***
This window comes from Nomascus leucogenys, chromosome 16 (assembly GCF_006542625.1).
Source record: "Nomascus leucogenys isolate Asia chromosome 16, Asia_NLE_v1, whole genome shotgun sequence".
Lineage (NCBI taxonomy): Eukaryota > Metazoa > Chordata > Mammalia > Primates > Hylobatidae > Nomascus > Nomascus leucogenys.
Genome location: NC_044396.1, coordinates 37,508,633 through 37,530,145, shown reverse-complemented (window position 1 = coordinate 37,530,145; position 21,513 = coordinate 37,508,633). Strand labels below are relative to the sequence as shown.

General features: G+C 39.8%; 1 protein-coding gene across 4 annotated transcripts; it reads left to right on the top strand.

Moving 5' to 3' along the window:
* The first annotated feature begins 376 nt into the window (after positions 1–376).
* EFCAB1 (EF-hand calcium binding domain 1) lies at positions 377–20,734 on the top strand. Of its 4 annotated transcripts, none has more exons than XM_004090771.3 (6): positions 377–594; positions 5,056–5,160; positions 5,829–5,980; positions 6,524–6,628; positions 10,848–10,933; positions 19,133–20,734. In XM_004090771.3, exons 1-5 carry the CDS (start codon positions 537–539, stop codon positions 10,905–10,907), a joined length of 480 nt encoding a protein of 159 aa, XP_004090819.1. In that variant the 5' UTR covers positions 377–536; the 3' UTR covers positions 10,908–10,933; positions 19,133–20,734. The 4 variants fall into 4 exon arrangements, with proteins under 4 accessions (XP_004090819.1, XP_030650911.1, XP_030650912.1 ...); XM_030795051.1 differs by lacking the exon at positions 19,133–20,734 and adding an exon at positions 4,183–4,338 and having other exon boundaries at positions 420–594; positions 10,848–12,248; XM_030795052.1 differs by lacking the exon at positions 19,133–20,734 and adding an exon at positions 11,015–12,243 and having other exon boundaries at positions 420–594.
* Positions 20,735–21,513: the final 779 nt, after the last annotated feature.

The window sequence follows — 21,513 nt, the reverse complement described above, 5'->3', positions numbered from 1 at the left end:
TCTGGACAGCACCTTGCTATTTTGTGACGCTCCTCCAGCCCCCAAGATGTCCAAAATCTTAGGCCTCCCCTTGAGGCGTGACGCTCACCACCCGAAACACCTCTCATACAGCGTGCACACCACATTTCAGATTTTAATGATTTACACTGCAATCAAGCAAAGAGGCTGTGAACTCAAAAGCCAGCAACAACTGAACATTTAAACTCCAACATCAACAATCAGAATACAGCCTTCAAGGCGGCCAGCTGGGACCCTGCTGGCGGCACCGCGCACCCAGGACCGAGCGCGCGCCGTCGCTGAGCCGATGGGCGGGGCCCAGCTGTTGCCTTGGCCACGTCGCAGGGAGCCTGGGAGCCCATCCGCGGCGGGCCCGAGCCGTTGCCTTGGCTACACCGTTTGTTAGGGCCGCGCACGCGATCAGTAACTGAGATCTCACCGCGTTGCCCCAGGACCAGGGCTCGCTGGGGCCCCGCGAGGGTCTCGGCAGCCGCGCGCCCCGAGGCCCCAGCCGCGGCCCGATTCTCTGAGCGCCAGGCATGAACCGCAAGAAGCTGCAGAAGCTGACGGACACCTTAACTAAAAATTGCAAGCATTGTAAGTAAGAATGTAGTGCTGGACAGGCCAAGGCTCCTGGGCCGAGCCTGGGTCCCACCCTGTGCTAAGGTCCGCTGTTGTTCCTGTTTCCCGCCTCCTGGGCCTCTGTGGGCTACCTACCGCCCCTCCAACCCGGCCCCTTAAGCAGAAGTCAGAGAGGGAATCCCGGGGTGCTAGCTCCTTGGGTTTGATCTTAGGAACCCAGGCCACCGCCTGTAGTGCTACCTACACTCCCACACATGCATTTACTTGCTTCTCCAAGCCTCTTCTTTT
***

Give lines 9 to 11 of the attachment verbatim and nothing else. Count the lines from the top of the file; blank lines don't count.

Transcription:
* Positions 20,735–21,513: the final 779 nt, after the last annotated feature.

The window sequence follows — 21,513 nt, the reverse complement described above, 5'->3', positions numbered from 1 at the left end:
TCTGGACAGCACCTTGCTATTTTGTGACGCTCCTCCAGCCCCCAAGATGTCCAAAATCTTAGGCCTCCCCTTGAGGCGTGACGCTCACCACCCGAAACACCTCTCATACAGCGTGCACACCACATTTCAGATTTTAATGATTTACACTGCAATCAAGCAAAGAGGCTGTGAACTCAAAAGCCAGCAACAACTGAACATTTAAACTCCAACATCAACAATCAGAATACAGCCTTCAAGGCGGCCAGCTGGGACCCTGCTGGCGGCACCGCGCACCCAGGACCGAGCGCGCGCCGTCGCTGAGCCGATGGGCGGGGCCCAGCTGTTGCCTTGGCCACGTCGCAGGGAGCCTGGGAGCCCATCCGCGGCGGGCCCGAGCCGTTGCCTTGGCTACACCGTTTGTTAGGGCCGCGCACGCGATCAGTAACTGAGATCTCACCGCGTTGCCCCAGGACCAGGGCTCGCTGGGGCCCCGCGAGGGTCTCGGCAGCCGCGCGCCCCGAGGCCCCAGCCGCGGCCCGATTCTCTGAGCGCCAGGCATGAACCGCAAGAAGCTGCAGAAGCTGACGGACACCTTAACTAAAAATTGCAAGCATTGTAAGTAAGAATGTAGTGCTGGACAGGCCAAGGCTCCTGGGCCGAGCCTGGGTCCCACCCTGTGCTAAGGTCCGCTGTTGTTCCTGTTTCCCGCCTCCTGGGCCTCTGTGGGCTACCTACCGCCCCTCCAACCCGGCCCCTTAAGCAGAAGTCAGAGAGGGAATCCCGGGGTGCTAGCTCCTTGGGTTTGATCTTAGGAACCCAGGCCACCGCCTGTAGTGCTACCTACACTCCCACACATGCATTTACTTGCTTCTCCAAGCCTCTTCTTTT